The Greatest Unit of Value
Working Class Press (2012)
Reviewed by Paige Lovitt for Reader Views (2/13)
Article first published as Book Review: The Greatest Unit of Value by Michael Sadoff on Blogcritics.
“The Greatest Unit of Value” by Michael Sadoff introduces the reader to Granger Callahan. Struggling with schizophrenia, Granger Callahan has difficulties in deciding between what is real, and what is coming from the voices in his head. When he discovers a journal that is written by Zachary Klein, a young man in his twenties, Granger feels that he has finally found something tangible. Part of the journal is written about Zach’s trip through the United States, other parts are fictional stories that represent his ideas for short films. Deciding that he can find answers to questions that he seeks by traveling to San Francisco, Granger hits the road with no money and no medication, using the journal as a guide.
Along his travels, he encounters people who often throw him off course. They do what they can to take what they can from him. One of these people is a drug addicted car thief named Natalie. Natalie has a way of getting into Granger’s head and overshadowing the voices that he hears. Unfortunately, she also has serious issues which would keep them from completing each other. At some point they seem to finally be getting it together, then life takes them off in different directions. Granger isn’t sure if she ever really existed.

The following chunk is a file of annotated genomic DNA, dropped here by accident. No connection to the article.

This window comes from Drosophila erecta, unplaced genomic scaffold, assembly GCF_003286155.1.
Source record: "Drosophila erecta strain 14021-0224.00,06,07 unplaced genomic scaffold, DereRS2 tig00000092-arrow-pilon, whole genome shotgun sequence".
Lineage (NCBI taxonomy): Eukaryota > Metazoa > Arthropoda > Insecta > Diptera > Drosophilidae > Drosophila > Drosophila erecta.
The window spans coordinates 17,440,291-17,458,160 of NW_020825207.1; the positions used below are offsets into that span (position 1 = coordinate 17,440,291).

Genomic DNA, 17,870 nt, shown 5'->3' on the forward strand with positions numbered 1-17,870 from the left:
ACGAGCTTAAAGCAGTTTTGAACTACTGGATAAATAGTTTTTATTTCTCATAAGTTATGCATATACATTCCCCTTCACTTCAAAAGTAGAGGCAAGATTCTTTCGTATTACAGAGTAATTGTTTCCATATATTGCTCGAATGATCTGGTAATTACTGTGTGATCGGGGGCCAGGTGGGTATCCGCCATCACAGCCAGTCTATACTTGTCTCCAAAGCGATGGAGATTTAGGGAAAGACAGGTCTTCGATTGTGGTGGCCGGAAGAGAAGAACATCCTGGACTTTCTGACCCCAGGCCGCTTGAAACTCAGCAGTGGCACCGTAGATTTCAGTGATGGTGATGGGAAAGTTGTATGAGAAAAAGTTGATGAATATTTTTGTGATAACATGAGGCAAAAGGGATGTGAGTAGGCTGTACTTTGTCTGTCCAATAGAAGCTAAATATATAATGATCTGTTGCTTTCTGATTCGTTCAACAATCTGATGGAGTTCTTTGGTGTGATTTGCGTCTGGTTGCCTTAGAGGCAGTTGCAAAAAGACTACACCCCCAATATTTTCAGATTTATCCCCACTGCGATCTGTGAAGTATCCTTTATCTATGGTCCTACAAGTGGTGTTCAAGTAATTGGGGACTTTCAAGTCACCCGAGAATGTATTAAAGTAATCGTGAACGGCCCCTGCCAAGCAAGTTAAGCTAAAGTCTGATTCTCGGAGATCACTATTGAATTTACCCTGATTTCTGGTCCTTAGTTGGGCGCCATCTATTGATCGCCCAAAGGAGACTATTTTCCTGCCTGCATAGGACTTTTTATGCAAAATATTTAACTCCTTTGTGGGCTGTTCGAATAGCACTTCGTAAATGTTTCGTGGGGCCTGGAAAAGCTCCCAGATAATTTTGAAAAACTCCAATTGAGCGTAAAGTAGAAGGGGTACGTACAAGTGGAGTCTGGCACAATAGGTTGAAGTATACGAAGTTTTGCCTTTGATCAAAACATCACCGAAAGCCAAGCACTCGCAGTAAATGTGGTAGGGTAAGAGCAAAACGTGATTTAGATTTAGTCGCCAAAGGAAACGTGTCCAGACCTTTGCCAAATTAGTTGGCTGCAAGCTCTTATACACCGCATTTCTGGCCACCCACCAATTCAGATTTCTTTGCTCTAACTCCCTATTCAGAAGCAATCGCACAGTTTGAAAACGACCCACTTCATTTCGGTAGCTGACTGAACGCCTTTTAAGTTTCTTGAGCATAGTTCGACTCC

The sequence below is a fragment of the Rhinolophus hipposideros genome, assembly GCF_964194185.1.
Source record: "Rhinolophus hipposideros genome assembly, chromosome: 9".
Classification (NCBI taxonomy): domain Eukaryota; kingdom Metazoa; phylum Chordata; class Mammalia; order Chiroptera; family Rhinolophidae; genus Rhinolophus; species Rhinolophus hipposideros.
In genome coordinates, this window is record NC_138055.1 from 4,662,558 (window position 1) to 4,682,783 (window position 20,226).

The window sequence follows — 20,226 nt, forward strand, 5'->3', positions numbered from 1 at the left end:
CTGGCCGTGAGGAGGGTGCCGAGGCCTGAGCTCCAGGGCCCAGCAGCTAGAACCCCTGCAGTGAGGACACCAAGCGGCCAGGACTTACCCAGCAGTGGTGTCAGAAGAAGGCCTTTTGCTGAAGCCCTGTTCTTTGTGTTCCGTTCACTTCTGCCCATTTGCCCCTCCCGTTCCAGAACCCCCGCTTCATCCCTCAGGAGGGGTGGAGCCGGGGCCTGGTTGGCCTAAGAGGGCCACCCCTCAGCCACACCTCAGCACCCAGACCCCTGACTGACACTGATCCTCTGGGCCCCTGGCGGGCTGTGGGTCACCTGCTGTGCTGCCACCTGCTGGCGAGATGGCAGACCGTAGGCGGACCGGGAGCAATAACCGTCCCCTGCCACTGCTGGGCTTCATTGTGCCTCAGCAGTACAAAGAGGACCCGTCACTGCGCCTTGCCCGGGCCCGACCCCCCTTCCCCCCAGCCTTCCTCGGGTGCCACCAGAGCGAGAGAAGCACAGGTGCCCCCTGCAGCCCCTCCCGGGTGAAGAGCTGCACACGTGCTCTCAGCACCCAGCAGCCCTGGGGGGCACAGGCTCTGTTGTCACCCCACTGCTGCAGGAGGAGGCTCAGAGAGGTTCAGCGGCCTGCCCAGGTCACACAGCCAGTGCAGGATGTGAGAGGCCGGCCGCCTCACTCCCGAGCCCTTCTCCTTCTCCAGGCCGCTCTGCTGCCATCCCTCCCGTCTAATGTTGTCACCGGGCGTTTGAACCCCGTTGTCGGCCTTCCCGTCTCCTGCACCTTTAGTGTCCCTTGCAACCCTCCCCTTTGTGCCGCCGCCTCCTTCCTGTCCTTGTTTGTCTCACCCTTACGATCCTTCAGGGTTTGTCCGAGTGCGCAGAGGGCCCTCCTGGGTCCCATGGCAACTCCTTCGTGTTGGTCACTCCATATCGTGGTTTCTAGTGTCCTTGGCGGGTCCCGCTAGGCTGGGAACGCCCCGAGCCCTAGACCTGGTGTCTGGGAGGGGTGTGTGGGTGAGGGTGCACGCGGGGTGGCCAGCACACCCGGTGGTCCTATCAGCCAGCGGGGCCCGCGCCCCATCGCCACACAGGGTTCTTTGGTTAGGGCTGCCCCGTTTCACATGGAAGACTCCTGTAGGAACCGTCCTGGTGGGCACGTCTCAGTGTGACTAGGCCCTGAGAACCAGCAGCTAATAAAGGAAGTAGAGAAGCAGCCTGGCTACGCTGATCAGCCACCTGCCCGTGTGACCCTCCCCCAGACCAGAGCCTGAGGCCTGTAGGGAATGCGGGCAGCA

When Granger finally reaches San Francisco, he has no idea how many people’s lives he has affected just by being himself. While part of him presents itself as a mentally ill man, there is another part that some people recognize as the true man inside him trying to find his way out through a maze of mental illness. Granger’s inability to trust others, especially his family hinders his recovery. When fate brings him into the life of Zach, the journal author, things really take a turn. Zachary has to rely on his creative skills to try to bring Granger’s adventure to a safe ending.
I found “The Greatest Unit of Value,” to be absolutely fascinating. Author Michael Sadoff does an incredible job of taking us into the mind of a young man with schizophrenia. In spite of his insanity, I could understand what he was experiencing, and felt what it would be like to be living in his world, where there are few people that can be trusted, especially the voices that appear from nowhere. Incredibly fascinating, with some extremely creative ideas, I found this book to be truly unique and something that will be enjoyed by all.